Articles written in Journal of Earth System Science

    • Preface

      M Dileep Kumar

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    • Relations between marine biogeochemical indices and cloud properties over the Arabian Sea


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      Knowledge of relations among ocean biogeochemical and cloud properties will help to plan experiments necessary to understand the mechanisms and processes underlying the links between ocean and atmosphere interactions. Here, we explored the associations between ocean biogeochemical and cloud properties in a region that seasonally experiences polluted and pristine atmospheric conditions in winter and summer, respectively. The implications of ocean surface chlorophyll-a and biogeochemical fluxes (sea salt, dimethyl sulphide and organic fraction in sea spray) to cloud properties (cloud effective radii (R$_{e}$), cloud optical thickness, and cloud droplet number concentration(CDNC)) were studied using MODIS (Terra, Collection 6, L3) monthly data from 2001 to 2015 along with reanalysis information. We have adopted a climatological averaging approach in time (monthly, seasonal and annual) and space (coastal, open and total (basin) Arabian Sea). This approach was used to minimize incompatibility, if any, between ocean and cloud properties arising from spatio-temporal lags due to different dynamics in the respective boundary layers. The trends in monthly means suggest decreases in chlorophyll-a and CDNC, while R$_{e}$ increased over the Arabian Sea basin during 2001–2015. Variability at the basin scale (expressed as standard deviation in each month, SD) exceeded mean values of respective months for chlorophyll-a, whereas it was nearly half of the mean values for CDNC. An increase in R$_{e}$ seems facilitated more during warmer 2011–2015 than in the 2001–2010 period, which coincided with the decrease in CDNC. Fifteen-year monthly mean climatologies suggest considerable associations among ocean biogeochemical indices and cloud properties, which is more conspicuous during summer monsoon. Increase in sea salt flux appears to account for the higher values of R$_{e}$ in June–July over the basin due to strong monsoon wind. Inverse relations between chlorophyll-a and R$_{e}$ are indicative of smaller droplets that resulted from new particles formed from and or facilitated by marine biogeochemical emissions. Decline in new particle production due to decrease in surface chlorophyll-a and the growth of particles facilitated by increase in warming, seem responsible for increase in R$_{e}$ and decrease in CDNC from 2001 to 2015. Using chlorophyll-a as the main proxy for ocean biogeochemical indices, we demonstrated that connections between ocean biogeochemistry and clouds are sustained in both small and large scales in space and time over the Arabian Sea.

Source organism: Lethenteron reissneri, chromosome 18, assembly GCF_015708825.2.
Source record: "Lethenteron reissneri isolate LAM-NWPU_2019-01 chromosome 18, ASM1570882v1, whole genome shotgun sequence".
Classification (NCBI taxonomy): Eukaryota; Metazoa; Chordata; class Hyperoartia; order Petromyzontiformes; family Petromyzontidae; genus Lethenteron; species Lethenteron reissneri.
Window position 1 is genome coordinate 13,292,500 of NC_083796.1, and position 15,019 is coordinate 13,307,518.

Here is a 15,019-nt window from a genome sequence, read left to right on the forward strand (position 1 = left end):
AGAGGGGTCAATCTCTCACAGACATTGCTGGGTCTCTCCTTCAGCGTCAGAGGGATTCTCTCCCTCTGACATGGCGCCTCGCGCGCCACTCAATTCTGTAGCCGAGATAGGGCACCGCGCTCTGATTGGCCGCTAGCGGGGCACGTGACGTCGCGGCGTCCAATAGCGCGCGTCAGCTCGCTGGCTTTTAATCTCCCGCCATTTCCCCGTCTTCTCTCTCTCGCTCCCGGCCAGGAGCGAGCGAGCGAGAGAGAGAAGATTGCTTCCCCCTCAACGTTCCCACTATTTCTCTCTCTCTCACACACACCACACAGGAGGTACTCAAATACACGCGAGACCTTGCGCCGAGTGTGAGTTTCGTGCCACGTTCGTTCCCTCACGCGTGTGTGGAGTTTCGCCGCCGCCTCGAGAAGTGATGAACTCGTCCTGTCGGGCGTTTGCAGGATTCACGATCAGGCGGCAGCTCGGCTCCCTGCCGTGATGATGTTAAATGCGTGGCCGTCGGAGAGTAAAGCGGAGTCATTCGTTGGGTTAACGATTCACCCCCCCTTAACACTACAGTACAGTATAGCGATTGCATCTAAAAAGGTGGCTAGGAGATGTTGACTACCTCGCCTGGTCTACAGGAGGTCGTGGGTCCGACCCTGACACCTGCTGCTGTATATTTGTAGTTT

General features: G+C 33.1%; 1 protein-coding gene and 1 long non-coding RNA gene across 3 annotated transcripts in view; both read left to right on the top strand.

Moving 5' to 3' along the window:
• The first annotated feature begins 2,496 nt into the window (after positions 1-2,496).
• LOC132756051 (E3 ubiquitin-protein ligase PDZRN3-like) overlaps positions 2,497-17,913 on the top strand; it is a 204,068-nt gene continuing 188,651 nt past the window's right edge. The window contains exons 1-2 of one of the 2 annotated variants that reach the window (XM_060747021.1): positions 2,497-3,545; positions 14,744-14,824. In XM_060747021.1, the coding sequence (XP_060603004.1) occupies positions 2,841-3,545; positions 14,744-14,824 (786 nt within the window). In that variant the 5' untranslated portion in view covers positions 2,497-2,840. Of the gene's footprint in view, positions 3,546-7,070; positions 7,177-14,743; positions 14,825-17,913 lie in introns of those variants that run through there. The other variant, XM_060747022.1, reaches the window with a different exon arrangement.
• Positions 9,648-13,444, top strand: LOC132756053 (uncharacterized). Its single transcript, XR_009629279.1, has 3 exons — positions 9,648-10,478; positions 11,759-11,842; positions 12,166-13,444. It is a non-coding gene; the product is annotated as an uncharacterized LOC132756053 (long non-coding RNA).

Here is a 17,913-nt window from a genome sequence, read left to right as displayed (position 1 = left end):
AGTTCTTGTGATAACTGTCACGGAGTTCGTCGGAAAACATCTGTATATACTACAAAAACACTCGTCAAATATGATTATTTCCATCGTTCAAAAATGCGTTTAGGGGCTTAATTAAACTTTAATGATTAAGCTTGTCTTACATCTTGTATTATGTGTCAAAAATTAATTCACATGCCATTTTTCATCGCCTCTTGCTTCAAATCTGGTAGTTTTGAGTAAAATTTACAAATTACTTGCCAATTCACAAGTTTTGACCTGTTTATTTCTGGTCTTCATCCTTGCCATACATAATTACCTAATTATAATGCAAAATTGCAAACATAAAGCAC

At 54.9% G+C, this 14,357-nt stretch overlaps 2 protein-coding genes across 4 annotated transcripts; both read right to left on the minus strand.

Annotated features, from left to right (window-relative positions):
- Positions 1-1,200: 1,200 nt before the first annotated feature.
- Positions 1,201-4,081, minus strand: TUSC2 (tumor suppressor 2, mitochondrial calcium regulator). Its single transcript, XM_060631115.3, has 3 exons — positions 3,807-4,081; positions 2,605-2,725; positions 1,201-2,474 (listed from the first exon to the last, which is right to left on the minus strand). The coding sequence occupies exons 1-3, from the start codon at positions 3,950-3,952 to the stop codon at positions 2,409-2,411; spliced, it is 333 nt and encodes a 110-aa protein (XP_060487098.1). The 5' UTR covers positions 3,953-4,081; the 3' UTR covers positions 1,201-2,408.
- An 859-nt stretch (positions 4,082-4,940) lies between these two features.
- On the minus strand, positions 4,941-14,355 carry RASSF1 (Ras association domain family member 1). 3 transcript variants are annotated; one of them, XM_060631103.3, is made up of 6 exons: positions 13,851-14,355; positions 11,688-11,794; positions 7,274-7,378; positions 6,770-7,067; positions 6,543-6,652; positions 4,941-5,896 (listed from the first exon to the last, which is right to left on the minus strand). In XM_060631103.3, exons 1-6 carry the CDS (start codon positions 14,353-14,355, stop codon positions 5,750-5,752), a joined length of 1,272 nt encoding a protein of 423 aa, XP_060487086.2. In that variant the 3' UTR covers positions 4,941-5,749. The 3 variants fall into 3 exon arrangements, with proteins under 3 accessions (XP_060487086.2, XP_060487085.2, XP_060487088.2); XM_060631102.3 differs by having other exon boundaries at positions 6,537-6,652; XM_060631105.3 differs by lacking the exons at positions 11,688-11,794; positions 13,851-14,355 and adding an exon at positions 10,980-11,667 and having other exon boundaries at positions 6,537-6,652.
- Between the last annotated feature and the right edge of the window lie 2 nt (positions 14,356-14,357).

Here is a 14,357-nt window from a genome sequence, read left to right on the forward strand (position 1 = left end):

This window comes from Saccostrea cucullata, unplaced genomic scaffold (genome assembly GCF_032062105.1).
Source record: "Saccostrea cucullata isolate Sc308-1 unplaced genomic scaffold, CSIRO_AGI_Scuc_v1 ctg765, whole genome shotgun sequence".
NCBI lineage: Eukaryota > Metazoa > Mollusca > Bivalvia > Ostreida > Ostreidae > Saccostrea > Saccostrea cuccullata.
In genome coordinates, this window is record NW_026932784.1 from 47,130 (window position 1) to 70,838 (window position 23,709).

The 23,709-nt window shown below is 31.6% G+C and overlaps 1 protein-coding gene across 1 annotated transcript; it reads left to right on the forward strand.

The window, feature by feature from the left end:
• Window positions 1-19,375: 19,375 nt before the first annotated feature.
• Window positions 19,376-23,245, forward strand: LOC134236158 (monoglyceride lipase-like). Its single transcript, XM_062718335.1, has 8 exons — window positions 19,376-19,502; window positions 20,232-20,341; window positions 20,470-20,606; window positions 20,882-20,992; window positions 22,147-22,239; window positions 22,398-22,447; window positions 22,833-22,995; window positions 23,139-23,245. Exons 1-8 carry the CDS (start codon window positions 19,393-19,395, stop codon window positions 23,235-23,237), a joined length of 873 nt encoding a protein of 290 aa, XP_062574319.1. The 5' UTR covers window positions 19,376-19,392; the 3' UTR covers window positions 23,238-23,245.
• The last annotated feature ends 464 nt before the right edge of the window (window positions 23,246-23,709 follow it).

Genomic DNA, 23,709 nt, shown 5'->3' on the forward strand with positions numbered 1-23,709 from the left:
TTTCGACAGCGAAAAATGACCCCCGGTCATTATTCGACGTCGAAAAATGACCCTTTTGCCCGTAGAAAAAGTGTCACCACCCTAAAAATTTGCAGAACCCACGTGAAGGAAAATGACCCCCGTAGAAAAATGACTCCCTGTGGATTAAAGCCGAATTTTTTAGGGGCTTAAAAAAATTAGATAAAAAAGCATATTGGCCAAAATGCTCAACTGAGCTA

• AcidiBcation of the coastal Bay of Bengal by aerosols deposition


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      Polluted aerosol transport from South Asia containing oxides of nitrogen and sulphur and their deposition on surface may acidify coastal waters. To test this hypothesis, we have conducted experiments involving (a) variability in aerosol composition at a coastal station (Visakhapatnam, central east coast of India)during 2013–2014 (monthly) and 2015–2016 (weekly observations), and (b) simultaneous observations of aerosols over land and adjacent coastal water in winter of 2013 and 2016. The annual average composition of aerosols during this study was dominated by SO$_4$$^{-2}$(48%) followed by NO$-3$$^-$ (15%). Sulphate (${\sim}$12 ${\mu}$g m$^{-3}$) exhibited high concentrations in Fall Intermonsoon (FIM) and winter monsoon (WM), whereas higher nitrate (3–4.5 ${\mu}$g m$^{-3}$) concentrations were observed during summer monsoon (SM) and FIM. The mean [NO$_3$$^-$/SO$_4$$^{2-}$] ratio of 0.32 suggests that atmospheric aerosol over the study region is contributed by transportation of fossil fuel burning emissions from the subcontinent by high-altitude large-scale wind circulation. The concentrations of NO$_2$ and SO$_2$ varied from 17.2 to 34.3 and 11.5 to 16.4 ${\mu}$g m$^{-3}$, respectively with mean [SO$_2$/NO$_2$] ratio of 0.57 and [SO$_4$$^{2-}$/SO$_4$$^{2-}$+SO$_2$] ratio of 0.33 indicates coalburning (power plants/industries) and fossil fuel burning may be the major source of atmospheric dust in the study region. Comparison of total cations and anion concentrations indicate aerosols are acidic in FIM and SM and mixed nature (acidic/basic) in WM but near neutral in spring Intermonsoon (SIM).Simultaneous experiments revealed that about 5–45% of the atmospheric aerosols were deposited within 10 km from the coast. The in vitro experiments indicated that the deposition of atmospheric aerosols resulted in a measurable decrease in pH of surface seawater and displayed significant relationship betweendecrease in pH and concentration of NO$_3$$^-$/SO$_4$$^{2-}$, but it was weaker with NO$_2$/SO$_2$ suggesting former ions contribute significantly in lowering pH of coastal waters than latter. The impact of decrease in pH on acid–base equilibrium, carbonate chemistry and gas exchanges need to be assessed.

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